Abutters of 324-330 Bunker Hill St. packed into the lower hall of St. Francis De Sales on April 26 to hear the latest presentation for the nine-unit development proposed on that lot. Overall, residents had genuine concerns about the project, but generally seemed supportive of it.
CJ Doherty of Prime Design presented the latest proposal, saying that it has been reduced to nine units, down from various other iterations that included more units and different configurations. “Other people want to buy it and put up a massive tower,” he said, but “we want to make a building that looks like it always belonged here.”
The nine condominiums will be contained in a single building with parking underneath—“more than enough” parking than what’s required by zoning, Doherty added, plus space for visitor parking. Each floor will have three units with the biggest units along Bunker Hill Street. Doherty said that the units will be single-story living with an elevator and two separate means of egress from all floors. Additionally, only the top three units will have roof decks. The units along the back are in the 1800-1900 square foot range, while the ones in the front range from 1900-2000, for a total of 19,500 square feet, Doherty said. The condos are between 2 and 4 bedrooms.
Doherty said that the design of the facade is still under Boston Planning and Development Agency (BPDA) design review. “We’d love to do the whole thing in brick, but the final decision will be up to the city,” Doherty said.
He said there will be two parking spots per unit, so people who live in these units will not be taking up parking on already crowded streets. He said the variances needed from the Zoning Board of Appeal (ZBA) will be: nonconforming use, as the current use of that property is commercial parking and because the proposed building is a single building, front yard setback, and open space.
A resident who lives at the bottom of the hill on which the proposed building sits said that she is concerned that if the area is dug into, “it’s going top start moving things further down the hill.” She said she wanted some assurance that the problem she’s experiencing with flooding will not be exacerbated.
“We have to create some sort of drainage there,” Doherty said. He said the soil is very hard there, which does not allow the water to percolate that well. “We’ve done our best to mitigate this. We collect 100 percent of the water and put it through a system and disperse it either slowly or quickly out to the city system,” he said. “Right now you have zero shield.”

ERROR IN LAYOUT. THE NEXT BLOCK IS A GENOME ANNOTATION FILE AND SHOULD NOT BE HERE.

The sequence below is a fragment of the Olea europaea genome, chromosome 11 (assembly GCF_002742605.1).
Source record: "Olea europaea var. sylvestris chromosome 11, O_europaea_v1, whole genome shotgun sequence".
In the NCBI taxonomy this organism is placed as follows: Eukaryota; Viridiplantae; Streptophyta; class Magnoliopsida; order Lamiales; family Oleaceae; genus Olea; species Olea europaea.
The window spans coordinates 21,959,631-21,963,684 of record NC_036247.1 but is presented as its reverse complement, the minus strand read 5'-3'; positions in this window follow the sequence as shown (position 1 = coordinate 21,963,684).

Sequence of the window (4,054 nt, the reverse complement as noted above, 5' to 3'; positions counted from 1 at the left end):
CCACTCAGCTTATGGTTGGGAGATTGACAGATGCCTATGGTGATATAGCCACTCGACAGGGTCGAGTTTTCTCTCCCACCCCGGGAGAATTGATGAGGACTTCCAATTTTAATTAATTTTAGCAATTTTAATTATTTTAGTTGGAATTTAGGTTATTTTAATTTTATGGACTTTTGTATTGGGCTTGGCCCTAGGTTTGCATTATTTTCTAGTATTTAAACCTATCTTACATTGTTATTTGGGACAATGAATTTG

Charlestown resident Elaine Donovan said she was worried about rodents throughout the different construction phases.
Doherty assured her that they would have an exterminator throughout the entire process. “I fully want to be thoughtful of the neighbors,” he said, adding that trash receptacles will be in a trash area on the outside of the building, but whether it will be a small dumpster or barrels will be worked out in the condo documents.
There was a question about construction time, which Doherty said will take roughly 12 to 13 months from the time they receive the permit. They are aiming to get the permit between July and August of this year, he said. They will begin with excavation and construction time will be within city limits—7:00am to 6:00pm Monday through Friday.
“All of our stuff should be self-contained on the lot,” Doherty said, which includes parking for workers and construction vehicles, dumpsters, etc. He said “you shouldn’t see” vehicles parked “all over the street” or double parking.
They might, however, temporarily block the road during utility installation, and there will be some scaffolding for siding installation as well as a possible temporary sidewalk on Bunker Hill St. Additionally, Doherty said that they might have two lanes shifted over for a total of two to three weeks Doherty’s team will be replacing all of the side walks in front that abut that property as well. He said he has not made a construction schedule yet, but he believes that the rough excavation can happen in a week or two, the foundation will take about a month, the elevator shaft will take about three weeks to a month, the concrete deck for the roof of the garage will be about a week, and framing the building will take two to three months.
“None of this can happen until ZBA approval and then go to ISD for a permit,” Doherty said.